With an average of 46 casualties each year, Brooklyn is home to the highest number of pedestrian deaths throughout the city.
As in each of the borough plans, which the DOT unveiled in a media blitz last week, the DOT utilized crash data and community input to pinpoint areas with the highest incidence of injury and fatality in a per-mile basis, ultimately focusing on 49 priority corridors and 91 priority intersections throughout the borough.
“We heard from thousands of Brooklynites about the things they were interested in,” said DOT Commissioner Polly Trottenberg, of the Vision Zero town halls, public workshops and online surveys from which information on potential priority areas was gathered. “The borough plans are really going to help us tackle roadway safety in a very groundbreaking way.
It’s data-driven, it’s transparent, it’s participatory,” she added.
A handful of neighborhoods represented the majority of the borough’s casualties, with the highest concentrations falling in Sunset Park, Bushwick, Brownsville and Crown Heights, and along large arterial streets like Atlantic Avenue.
All in all, the areas identified made up only 9 percent of Brooklyn’s streets, but were host to 50 percent of its fatalities and injuries, said Ryan Russo, deputy commissioner of the Division of Traffic Planning and Management.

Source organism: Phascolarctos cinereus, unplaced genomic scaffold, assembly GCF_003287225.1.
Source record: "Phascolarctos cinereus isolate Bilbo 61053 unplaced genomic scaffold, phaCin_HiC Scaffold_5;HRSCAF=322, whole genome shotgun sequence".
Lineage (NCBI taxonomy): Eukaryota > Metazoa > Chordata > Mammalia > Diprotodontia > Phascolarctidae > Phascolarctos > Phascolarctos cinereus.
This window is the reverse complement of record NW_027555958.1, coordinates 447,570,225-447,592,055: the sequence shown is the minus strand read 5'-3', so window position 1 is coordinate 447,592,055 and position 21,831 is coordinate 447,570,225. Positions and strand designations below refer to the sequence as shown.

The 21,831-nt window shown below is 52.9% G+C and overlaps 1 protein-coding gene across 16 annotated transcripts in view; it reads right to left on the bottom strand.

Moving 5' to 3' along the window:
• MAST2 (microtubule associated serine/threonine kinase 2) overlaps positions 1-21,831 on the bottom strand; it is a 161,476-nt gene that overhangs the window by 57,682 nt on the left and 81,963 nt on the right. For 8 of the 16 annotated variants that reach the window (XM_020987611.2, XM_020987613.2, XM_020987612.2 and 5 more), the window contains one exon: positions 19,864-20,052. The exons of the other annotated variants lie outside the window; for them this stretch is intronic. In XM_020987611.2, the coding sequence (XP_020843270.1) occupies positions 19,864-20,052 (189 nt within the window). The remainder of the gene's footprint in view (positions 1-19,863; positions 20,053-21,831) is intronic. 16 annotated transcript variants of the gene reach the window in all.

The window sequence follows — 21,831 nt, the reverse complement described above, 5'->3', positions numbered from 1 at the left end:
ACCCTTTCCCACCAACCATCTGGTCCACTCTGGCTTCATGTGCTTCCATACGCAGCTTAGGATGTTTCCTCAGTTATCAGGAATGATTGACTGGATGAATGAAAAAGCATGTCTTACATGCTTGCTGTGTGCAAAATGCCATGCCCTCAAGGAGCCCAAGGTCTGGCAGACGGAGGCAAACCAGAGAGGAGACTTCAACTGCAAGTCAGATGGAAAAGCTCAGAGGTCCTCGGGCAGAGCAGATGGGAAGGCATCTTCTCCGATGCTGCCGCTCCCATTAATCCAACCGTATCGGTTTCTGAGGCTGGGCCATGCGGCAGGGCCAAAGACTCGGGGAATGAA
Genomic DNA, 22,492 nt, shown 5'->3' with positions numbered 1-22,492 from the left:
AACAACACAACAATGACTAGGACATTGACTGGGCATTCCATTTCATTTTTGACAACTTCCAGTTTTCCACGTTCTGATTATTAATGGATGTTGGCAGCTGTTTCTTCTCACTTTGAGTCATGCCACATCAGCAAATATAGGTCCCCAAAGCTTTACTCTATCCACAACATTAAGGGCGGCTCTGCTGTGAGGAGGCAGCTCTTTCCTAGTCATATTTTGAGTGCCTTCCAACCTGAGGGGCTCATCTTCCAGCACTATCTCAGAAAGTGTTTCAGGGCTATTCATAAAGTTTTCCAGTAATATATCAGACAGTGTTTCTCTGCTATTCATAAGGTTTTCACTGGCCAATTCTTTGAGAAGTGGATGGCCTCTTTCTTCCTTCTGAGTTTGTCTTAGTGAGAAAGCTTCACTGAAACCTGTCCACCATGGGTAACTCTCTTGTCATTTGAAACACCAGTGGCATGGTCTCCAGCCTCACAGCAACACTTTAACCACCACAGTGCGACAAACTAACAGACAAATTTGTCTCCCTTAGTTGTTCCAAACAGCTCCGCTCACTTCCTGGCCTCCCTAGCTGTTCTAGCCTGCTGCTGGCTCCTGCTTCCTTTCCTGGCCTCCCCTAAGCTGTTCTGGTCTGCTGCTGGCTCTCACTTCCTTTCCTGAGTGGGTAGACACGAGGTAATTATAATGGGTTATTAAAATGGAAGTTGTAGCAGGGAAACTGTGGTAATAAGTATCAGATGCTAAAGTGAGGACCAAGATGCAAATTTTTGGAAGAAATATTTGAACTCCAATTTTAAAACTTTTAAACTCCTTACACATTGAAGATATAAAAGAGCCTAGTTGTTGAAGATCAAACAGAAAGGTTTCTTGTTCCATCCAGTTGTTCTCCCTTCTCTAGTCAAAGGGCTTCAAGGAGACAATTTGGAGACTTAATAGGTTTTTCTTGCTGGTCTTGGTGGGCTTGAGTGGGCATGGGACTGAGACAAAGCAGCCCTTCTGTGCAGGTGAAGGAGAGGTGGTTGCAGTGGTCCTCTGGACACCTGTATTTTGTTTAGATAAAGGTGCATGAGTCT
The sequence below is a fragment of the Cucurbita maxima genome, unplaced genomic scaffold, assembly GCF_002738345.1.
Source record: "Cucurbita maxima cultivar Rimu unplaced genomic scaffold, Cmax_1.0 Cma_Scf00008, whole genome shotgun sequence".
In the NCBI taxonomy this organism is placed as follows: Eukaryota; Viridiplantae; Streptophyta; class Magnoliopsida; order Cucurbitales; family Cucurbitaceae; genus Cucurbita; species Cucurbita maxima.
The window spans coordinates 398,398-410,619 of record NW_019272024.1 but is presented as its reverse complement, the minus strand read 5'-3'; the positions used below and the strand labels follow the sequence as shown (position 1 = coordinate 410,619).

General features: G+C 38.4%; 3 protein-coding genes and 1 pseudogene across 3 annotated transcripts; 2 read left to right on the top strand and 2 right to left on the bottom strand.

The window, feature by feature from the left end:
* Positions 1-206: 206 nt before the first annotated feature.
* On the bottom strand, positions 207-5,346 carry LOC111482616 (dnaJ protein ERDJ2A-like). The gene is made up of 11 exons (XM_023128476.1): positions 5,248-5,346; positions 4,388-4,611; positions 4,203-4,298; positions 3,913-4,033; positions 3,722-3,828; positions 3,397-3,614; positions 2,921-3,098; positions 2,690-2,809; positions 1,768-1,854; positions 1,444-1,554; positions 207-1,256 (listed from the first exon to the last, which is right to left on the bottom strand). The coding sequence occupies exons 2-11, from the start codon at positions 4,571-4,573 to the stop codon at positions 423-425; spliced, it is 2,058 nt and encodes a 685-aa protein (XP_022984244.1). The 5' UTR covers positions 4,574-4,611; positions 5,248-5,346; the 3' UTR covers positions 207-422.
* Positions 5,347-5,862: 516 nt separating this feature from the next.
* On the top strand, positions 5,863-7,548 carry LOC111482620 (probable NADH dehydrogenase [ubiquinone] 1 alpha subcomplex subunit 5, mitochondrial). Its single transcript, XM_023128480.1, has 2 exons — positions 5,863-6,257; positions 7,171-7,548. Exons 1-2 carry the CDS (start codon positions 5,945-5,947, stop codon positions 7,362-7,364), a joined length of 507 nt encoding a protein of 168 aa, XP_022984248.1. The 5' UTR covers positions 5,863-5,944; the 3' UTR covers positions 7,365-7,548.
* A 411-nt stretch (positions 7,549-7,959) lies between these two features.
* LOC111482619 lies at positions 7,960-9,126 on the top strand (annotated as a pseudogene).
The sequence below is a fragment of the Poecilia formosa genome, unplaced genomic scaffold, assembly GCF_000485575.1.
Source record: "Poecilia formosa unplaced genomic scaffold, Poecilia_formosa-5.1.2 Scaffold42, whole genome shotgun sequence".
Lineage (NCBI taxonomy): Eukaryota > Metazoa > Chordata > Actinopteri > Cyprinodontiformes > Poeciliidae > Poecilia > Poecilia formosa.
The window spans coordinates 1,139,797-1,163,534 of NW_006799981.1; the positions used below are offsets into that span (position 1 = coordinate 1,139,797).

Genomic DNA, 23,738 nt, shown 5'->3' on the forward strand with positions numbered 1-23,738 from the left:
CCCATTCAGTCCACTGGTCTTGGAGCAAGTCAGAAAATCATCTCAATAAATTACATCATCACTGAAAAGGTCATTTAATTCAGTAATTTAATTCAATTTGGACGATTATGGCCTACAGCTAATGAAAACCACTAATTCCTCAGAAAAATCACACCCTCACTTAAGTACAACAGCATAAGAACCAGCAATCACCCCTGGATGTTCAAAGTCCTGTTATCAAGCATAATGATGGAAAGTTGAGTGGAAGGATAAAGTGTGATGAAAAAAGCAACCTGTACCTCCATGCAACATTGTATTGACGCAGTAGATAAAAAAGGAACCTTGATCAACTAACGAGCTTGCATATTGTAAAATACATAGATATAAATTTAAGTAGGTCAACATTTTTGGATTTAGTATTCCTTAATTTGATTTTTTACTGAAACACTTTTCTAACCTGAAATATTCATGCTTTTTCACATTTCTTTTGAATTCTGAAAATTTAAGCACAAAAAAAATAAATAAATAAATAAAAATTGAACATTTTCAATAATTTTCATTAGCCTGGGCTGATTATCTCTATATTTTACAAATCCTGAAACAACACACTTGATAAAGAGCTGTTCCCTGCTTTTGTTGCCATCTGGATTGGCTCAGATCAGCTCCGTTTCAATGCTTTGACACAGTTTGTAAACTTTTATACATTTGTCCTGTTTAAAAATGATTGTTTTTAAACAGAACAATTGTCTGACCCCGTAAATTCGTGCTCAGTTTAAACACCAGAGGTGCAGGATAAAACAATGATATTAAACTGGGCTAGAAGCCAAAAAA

Flatbush Avenue from Fulton Street to Grand Army Plaza was deemed the borough’s most dangerous street, with Utica Avenue and Eastern Parkway identified as the most dangerous intersection.
The planned improvements for the high-risk areas include allotting pedestrians more time to cross streets - called exclusive pedestrian crossing time - redesigning signal plans and deploying more security cameras, among other initiatives.
Under the plan, 50 safety-engineering improvements will be made throughout all five boroughs annually, with 12 allocated for Brooklyn in the coming year. In the long-term, DOT aims to add or expand exclusive pedestrian crossing times and modify signals on all Brooklyn priority intersections where modifications are feasible by 2017.
“One of the things I find to be so aggravating is reading about someone who lost their life in an accident that didn’t have to happen,” said Councilman Alan Maisel at a press conference in Brownsville last week. “People should be able to live their lives without the fear of having to traverse a dangerous intersection.”